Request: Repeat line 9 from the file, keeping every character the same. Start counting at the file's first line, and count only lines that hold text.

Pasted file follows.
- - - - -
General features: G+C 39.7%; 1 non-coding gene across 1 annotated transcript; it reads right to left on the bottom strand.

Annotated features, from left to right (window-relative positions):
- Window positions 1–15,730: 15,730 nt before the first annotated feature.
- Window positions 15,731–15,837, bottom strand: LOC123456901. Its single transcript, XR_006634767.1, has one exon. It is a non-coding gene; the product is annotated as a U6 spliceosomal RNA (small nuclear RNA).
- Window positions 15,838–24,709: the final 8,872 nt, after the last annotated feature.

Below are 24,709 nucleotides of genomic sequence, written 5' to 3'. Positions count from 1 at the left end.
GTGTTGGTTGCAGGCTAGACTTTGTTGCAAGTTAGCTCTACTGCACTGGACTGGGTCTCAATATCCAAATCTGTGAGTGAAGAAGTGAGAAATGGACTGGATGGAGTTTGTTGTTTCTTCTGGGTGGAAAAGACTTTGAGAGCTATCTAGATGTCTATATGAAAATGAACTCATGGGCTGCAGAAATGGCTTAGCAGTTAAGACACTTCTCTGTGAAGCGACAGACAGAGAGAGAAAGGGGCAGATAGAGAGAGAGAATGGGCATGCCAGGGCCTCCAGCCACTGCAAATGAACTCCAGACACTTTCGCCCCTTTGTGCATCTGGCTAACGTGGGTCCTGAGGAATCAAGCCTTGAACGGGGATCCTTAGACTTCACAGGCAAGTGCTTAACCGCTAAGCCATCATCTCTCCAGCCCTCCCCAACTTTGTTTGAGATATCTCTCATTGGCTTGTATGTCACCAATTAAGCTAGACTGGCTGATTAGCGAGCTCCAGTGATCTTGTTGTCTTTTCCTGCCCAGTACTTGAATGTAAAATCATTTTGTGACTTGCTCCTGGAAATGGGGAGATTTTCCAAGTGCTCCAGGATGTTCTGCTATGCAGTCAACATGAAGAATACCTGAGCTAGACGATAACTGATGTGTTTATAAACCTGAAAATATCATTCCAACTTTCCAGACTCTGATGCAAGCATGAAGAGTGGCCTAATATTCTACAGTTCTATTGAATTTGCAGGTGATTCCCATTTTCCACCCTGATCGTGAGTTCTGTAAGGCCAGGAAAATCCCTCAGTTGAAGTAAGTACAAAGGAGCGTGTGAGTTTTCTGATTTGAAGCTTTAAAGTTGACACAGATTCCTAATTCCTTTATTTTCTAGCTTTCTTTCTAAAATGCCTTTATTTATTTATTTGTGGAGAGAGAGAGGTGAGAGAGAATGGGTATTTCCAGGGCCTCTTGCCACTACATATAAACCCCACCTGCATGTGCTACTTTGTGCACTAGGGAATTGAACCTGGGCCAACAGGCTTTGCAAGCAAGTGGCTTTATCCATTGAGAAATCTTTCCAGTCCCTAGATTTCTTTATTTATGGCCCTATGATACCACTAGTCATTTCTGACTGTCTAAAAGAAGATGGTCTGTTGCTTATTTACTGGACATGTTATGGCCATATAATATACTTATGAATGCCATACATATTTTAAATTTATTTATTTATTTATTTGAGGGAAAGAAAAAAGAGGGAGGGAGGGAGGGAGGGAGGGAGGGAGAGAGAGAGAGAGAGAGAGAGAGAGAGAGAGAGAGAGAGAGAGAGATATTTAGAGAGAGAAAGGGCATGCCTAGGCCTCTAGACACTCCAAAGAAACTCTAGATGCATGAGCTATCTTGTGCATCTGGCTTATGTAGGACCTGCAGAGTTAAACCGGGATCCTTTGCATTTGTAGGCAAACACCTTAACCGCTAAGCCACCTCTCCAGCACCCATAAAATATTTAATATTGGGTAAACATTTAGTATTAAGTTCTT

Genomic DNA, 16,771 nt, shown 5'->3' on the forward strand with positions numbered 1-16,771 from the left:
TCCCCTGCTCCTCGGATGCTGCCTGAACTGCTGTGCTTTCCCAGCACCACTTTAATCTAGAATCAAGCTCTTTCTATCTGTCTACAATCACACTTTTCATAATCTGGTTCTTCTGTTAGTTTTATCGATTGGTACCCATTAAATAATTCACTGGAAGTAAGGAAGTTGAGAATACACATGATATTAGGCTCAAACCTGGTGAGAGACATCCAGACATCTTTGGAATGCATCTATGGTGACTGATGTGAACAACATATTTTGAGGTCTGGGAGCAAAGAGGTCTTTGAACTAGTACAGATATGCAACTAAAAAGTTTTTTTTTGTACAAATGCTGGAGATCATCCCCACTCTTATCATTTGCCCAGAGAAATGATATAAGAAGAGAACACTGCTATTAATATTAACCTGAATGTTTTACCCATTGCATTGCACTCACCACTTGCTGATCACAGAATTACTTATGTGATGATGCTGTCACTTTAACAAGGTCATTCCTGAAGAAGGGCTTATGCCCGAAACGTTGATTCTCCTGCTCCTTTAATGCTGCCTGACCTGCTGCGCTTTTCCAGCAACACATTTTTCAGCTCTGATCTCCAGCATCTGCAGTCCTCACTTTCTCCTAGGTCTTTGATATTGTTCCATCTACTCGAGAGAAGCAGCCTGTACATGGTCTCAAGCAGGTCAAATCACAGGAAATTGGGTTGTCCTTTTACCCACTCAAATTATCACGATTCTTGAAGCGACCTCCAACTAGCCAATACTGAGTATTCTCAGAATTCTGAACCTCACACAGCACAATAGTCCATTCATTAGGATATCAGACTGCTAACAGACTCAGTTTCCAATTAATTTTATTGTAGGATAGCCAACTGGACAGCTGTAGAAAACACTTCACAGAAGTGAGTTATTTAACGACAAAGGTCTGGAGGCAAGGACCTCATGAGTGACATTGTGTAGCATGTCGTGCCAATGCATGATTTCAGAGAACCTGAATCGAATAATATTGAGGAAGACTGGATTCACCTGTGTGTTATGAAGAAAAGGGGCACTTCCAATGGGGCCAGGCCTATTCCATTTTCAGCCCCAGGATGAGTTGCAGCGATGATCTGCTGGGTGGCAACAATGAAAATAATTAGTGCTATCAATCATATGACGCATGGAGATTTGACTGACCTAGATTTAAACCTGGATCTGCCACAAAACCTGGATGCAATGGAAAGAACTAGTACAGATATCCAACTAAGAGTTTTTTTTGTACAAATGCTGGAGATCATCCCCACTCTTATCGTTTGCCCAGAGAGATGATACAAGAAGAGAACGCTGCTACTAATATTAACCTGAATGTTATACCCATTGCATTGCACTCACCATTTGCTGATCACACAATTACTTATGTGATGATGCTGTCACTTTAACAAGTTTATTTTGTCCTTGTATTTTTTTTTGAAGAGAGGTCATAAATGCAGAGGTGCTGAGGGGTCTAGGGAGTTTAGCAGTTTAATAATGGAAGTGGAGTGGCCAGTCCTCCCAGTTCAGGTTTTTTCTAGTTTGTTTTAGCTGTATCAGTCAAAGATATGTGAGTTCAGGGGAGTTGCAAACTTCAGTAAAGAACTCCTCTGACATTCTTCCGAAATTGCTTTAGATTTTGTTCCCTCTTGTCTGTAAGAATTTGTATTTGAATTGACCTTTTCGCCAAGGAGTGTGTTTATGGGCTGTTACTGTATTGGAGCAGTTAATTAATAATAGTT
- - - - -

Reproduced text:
TCCCCTGCTCCTCGGATGCTGCCTGAACTGCTGTGCTTTCCCAGCACCACTTTAATCTAGAATCAAGCTCTTTCTATCTGTCTACAATCACACTTTTCATAATCTGGTTCTTCTGTTAGTTTTATCGATTGGTACCCATTAAATAATTCACTGGAAGTAAGGAAGTTGAGAATACACATGATATTAGGCTCAAACCTGGTGAGAGACATCCAGACATCTTTGGAATGCATCTATGGTGACTGATGTGAACAACATATTTTGAGGTCTGGGAGCAAAGAGGTCTTTGAACTAGTACAGATATGCAACTAAAAAGTTTTTTTTTGTACAAATGCTGGAGATCATCCCCACTCTTATCATTTGCCCAGAGAAATGATATAAGAAGAGAACACTGCTATTAATATTAACCTGAATGTTTTACCCATTGCATTGCACTCACCACTTGCTGATCACAGAATTACTTATGTGATGATGCTGTCACTTTAACAAGGTCATTCCTGAAGAAGGGCTTATGCCCGAAACGTTGATTCTCCTGCTCCTTTAATGCTGCCTGACCTGCTGCGCTTTTCCAGCAACACATTTTTCAGCTCTGATCTCCAGCATCTGCAGTCCTCACTTTCTCCTAGGTCTTTGATATTGTTCCATCTACTCGAGAGAAGCAGCCTGTACATGGTCTCAAGCAGGTCAAATCACAGGAAATTGGGTTGTCCTTTTACCCACTCAAATTATCACGATTCTTGAAGCGACCTCCAACTAGCCAATACTGAGTATTCTCAGAATTCTGAACCTCACACAGCACAATAGTCCATTCATTAGGATATCAGACTGCTAACAGACTCAGTTTCCAATTAATTTTATTGTAGGATAGCCAACTGGACAGCTGTAGAAAACACTTCACAGAAGTGAGTTATTTAACGACAAAGGTCTGGAGGCAAGGACCTCATGAGTGACATTGTGTAGCATGTCGTGCCAATGCATGATTTCAGAGAACCTGAATCGAATAATATTGAGGAAGACTGGATTCACCTGTGTGTTATGAAGAAAAGGGGCACTTCCAATGGGGCCAGGCCTATTCCATTTTCAGCCCCAGGATGAGTTGCAGCGATGATCTGCTGGGTGGCAACAATGAAAATAATTAGTGCTATCAATCATATGACGCATGGAGATTTGACTGACCTAGATTTAAACCTGGATCTGCCACAAAACCTGGATGCAATGGAAAGAACTAGTACAGATATCCAACTAAGAGTTTTTTTTGTACAAATGCTGGAGATCATCCCCACTCTTATCGTTTGCCCAGAGAGATGATACAAGAAGAGAACGCTGCTACTAATATTAACCTGAATGTTATACCCATTGCATTGCACTCACCATTTGCTGATCACACAATTACTTATGTGATGATGCTGTCACTTTAACAAGTTTATTTTGTCCTTGTATTTTTTTTTGAAGAGAGGTCATAAATGCAGAGGTGCTGAGGGGTCTAGGGAGTTTAGCAGTTTAATAATGGAAGTGGAGTGGCCAGTCCTCCCAGTTCAGGTTTTTTCTAGTTTGTTTTAGCTGTATCAGTCAAAGATATGTGAGTTCAGGGGAGTTGCAAACTTCAGTAAAGAACTCCTCTGACATTCTTCCGAAATTGCTTTAGATTTTGTTCCCTCTTGTCTGTAAGAATTTGTATTTGAATTGACCTTTTCGCCAAGGAGTGTGTTTATGGGCTGTTACTGTATTGGAGCAGTTAATTAATAATAGTT